BRIEF DESCRIPTION OF THE DRAWINGS
 FIG. 1 is a perspective view of an exemplary thermal processing system 100 alongside a cross-section view of a portion of a firing furnace chamber of the system, according to some embodiments of the invention.
 FIG. 2 is a schematic elevation view of a furnace chamber according to an embodiment of the invention alongside an enlarged detailed view of a portion of the furnace chamber.
 FIG. 3 shows examples of four potential thermal profiles A, B, C, D for a given conveyor speed plotted on a graph of temperature vs. time.
 FIG. 4 shows a portion of a conveyor in proximity to entry point of an embodiment of a system of the invention, along with an enlarged detailed view of one segment of the conveyor supporting a work piece, e.g., a wafer/cell.
 FIG. 5 is a partial, cross-sectional view of an upper microzone bank according to an embodiment of the invention, and further depicting direct irradiation from lamps and indirect irradiation from reflections of the lamps.
 FIG. 6 is a partial cross-sectional view of an upper microzone bank according an embodiment of the invention depicting a transmissive shield positioned below and spaced away from the dividing walls.
 The following description is presented to enable a person of ordinary skill in the art to make embodiments of the disclosure. Various modifications to the illustrated embodiments will be readily apparent to those skilled in the art. The present disclosure is not intended to limit the described embodiments, but is to be accorded the widest scope consistent with the principles and features disclosed herein. The following detailed description is to be read with reference to the accompanying Figures, in which like elements in different figures have like reference numerals. The Figures, which are not necessarily to scale, depict selected embodiments and are not intended to limit the scope of the disclosure.
 FIG. 1 is a perspective view of an exemplary thermal processing system 100 alongside a cross-section view of a portion of a firing furnace chamber 20 of the system, according to some embodiments. FIG. 1 illustrates firing furnace chamber 20 located downstream of an entry point 11 and a drying furnace 10 of system 100, and upstream of an optional cooling chamber 30 and an exit point 13 of system 100. System 100 is preferably employed in a photovoltaic cell manufacturing line, and a conveyor 16 can be seen extending upstream of entry 11 over a length that is sufficient for loading wafers/cells thereon. However, the system 100 and fire furnace 20 according to some embodiments of the invention may be employed in the manufacture of other work pieces, besides wafers/cells, that require thermal processing. Wafers/cells 165 are transported by conveyor 16 first into drying furnace 10, where volatile organic compounds (VOC's) of the metallized paste are burned off, and then into firing furnace chamber 20, where polymer binder material is burned off in a burn-off zone and then conductive contacts are formed by diffusion and solidification of the remaining metal in a firing zone including a plurality of microzones. Following firing, wafers/cells 165 may exit system 100 at 13 or may be conveyed into an optional cooling chamber 30 prior to exiting system 100 at 13. In alternative embodiments, wafer/cells 165 may exit system 100 at 13 and then are conveyed to a cooling chamber 30 that is not integrated into system 100. Cooling systems known to those skilled in the art to be suitable for this purpose may be used for cooling chamber 30. Despatch's standard radiant/convection cooling system or Despatch's IL-RTS cooling system are two non-limiting examples of preferred cooling systems.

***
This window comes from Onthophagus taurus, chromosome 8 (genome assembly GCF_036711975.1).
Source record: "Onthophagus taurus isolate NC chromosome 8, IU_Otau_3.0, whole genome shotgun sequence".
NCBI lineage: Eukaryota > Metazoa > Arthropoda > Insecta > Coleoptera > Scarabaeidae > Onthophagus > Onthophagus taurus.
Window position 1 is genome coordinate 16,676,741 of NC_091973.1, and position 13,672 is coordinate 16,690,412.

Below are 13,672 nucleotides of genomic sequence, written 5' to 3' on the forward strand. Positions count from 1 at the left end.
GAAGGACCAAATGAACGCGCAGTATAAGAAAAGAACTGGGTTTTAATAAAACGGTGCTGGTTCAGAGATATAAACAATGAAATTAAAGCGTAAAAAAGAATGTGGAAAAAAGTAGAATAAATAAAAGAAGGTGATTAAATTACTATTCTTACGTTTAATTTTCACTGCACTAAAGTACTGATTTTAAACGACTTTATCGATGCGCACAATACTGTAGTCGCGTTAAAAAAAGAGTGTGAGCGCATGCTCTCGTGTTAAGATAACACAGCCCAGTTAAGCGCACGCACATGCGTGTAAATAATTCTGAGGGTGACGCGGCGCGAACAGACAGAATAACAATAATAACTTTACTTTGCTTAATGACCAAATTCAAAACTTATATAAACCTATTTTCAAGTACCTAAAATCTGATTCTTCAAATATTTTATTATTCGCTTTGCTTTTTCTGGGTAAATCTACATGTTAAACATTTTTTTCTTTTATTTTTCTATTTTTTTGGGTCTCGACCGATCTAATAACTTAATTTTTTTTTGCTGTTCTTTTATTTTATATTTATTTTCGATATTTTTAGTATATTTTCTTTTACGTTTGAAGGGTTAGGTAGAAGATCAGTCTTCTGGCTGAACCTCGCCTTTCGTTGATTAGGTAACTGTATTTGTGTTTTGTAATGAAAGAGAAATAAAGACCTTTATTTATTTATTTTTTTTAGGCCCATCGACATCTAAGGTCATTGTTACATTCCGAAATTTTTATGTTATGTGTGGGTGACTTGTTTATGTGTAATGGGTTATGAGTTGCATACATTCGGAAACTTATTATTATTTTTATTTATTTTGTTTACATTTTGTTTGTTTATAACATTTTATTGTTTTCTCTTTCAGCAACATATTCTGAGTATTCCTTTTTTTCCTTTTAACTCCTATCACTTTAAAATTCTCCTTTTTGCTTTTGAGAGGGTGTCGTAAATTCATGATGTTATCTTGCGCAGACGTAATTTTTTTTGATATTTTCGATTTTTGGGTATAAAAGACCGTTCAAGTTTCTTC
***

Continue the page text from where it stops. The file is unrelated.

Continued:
FIG. 1 further illustrates firing furnace chamber 20 configured according to some embodiments of the present invention, wherein dividing walls 21 define twelve zones 1-12 of firing furnace chamber 20, and each zone 1-12 includes a plurality of pairs of infrared (IR) lamps 23 to include other IR heat sources (referred to as lamps for purposes of this application), such that each pair includes an upper IR lamp 23U and a lower IR lamp 23L approximately directly opposite one another on either side of conveyor 16. In some embodiments of the invention, the firing chamber 20 may be provided with more than or less than the 12 zones illustrated in FIG. 1. The conveyor 16 moves through the thermal processing system and its different zones along a path of travel in the direction designated by arrows T. Both sides of each wafer 165 are fired in furnace chamber 20, and wafers 165 are loaded onto conveyor 16 such that a front, or `sunny` side (having the open grid pattern of metallized paste) preferably faces upward, although the `sunny` side may alternatively face downward. Conveyor 16 is configured to thermally decouple the work product from the conveyor so as to eliminate marking of the wafers/cells 165 and to maximize thermal energy transfer and efficiency, as will be described in greater detail below, in conjunction with FIG. 4. According to the illustrated embodiment, when a batch of wafers/cells 165 are conveyed through furnace chamber 20, polymer binder material of the metallic paste is first burned off in zones 1-4 (also referred to as "burn-off zones" or "the burn-off zone") and then the conductive contacts are formed from the remaining metal in zones 5-12 (also referred to herein as "microzones" or "the firing zone" or "firing zones).